The estate of Elvis Presley is suing a Las Vegas casino-hotel in a dispute over the late singer's memorabilia.
Elvis Presley Enterprises Inc is seeking to retrieve items including stage outfits, jewellery and the star's high school yearbook.
It says the Westgate Las Vegas Resort and Casino is holding the items "hostage" as part of a dispute with the operators of an Elvis exhibition.
The Graceland Presents Elvis attraction closed abruptly earlier this month.
Billed as the largest exhibition of Elvis memorabilia outside his Graceland home and museum, the attraction opened last April to great fanfare.
But the doors closed at the beginning of March, with The Westgate claiming the show's operators, Exhibit A Circle LLC, had defaulted on their 10-year lease.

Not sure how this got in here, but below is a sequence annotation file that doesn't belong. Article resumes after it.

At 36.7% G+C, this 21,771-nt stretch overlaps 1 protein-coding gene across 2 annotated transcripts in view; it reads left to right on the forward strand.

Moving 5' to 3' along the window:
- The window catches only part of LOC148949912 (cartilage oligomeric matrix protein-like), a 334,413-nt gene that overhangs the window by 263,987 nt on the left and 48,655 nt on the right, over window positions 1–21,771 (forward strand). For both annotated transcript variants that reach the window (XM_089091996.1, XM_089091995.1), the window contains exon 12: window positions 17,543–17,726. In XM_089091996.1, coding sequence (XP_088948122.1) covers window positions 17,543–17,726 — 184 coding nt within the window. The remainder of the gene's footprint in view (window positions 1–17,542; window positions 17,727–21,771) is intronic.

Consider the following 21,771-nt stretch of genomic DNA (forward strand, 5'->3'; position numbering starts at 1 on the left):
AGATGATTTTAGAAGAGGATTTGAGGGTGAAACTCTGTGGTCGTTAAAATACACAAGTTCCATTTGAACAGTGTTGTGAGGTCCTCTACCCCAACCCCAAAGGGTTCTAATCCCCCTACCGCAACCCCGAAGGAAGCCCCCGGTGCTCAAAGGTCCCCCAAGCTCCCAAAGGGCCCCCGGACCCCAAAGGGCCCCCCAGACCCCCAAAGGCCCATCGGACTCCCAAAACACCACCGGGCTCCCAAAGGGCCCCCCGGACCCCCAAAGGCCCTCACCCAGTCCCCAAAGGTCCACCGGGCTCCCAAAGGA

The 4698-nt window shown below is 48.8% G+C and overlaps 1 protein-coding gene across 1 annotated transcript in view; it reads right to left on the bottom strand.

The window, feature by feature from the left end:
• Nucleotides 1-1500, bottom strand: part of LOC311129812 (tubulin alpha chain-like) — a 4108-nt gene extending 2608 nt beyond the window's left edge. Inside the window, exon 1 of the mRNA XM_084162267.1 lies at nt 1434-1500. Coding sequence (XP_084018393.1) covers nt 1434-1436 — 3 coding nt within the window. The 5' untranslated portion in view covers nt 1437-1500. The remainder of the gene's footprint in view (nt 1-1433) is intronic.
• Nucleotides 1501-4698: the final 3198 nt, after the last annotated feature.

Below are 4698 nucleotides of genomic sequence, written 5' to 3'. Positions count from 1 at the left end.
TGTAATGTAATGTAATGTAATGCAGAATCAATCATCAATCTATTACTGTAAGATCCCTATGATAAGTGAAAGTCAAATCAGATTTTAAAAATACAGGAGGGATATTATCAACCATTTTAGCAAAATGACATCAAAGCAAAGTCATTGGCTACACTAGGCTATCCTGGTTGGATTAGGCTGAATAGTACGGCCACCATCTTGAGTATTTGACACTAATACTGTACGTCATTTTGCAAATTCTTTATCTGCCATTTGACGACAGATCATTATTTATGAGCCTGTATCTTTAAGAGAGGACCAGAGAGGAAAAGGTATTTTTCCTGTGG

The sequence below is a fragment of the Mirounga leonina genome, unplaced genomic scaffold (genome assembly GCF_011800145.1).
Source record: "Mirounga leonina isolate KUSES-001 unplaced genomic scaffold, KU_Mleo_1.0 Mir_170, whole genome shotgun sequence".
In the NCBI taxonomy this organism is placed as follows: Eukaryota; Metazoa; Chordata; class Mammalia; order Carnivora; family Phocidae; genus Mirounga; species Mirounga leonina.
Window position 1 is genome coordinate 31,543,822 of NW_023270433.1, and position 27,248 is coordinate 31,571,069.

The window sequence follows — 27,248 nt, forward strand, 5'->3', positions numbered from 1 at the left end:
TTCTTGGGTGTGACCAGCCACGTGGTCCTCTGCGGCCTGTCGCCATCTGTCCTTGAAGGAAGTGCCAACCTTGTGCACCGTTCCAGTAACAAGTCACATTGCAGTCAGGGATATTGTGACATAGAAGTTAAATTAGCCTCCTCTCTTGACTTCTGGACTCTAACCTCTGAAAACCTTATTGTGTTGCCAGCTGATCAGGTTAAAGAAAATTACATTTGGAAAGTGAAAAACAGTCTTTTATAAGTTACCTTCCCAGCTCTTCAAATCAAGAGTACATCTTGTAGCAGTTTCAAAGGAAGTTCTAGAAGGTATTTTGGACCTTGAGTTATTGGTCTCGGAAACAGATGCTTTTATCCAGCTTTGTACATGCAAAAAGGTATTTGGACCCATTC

Exhibit A claimed the Westgate violated the contract first, but declined to elaborate.
Elvis's estate responded by filing legal papers filed in Clark County District Court, Las Vegas, on Wednesday.
It claimed it had been denied access to a security camera that allowed it to monitor its items, and asked the court to order that the memorabilia be returned.
Elvis Presley Enterprises declined to comment further on the legal action, but previously said Westgate aggressively seized the valuables without a legitimate legal basis.
Westgate's chief operating officer Mark Waltrip declined to discuss the case.
The dispute centres on the same casino where Elvis performed several hundred shows, in the days when it was known as the Las Vegas Hilton and The International.
The 28,000-square-foot exhibition featured the $1 million-a-year contract Elvis signed on a tablecloth, agreeing to perform at the casino; and the single-button black suit he wore for his first performances there.
Meanwhile, it has been announced that Elvis & Nixon, a comedy about the 1970 meeting between the rock star and the US president, will debut at the Tribeca Film Festival in New York next month.
Liza Johnson's film, backed by Amazon Studios, stars Michael Shannon as Elvis Presley and Kevin Spacey as Richard Nixon.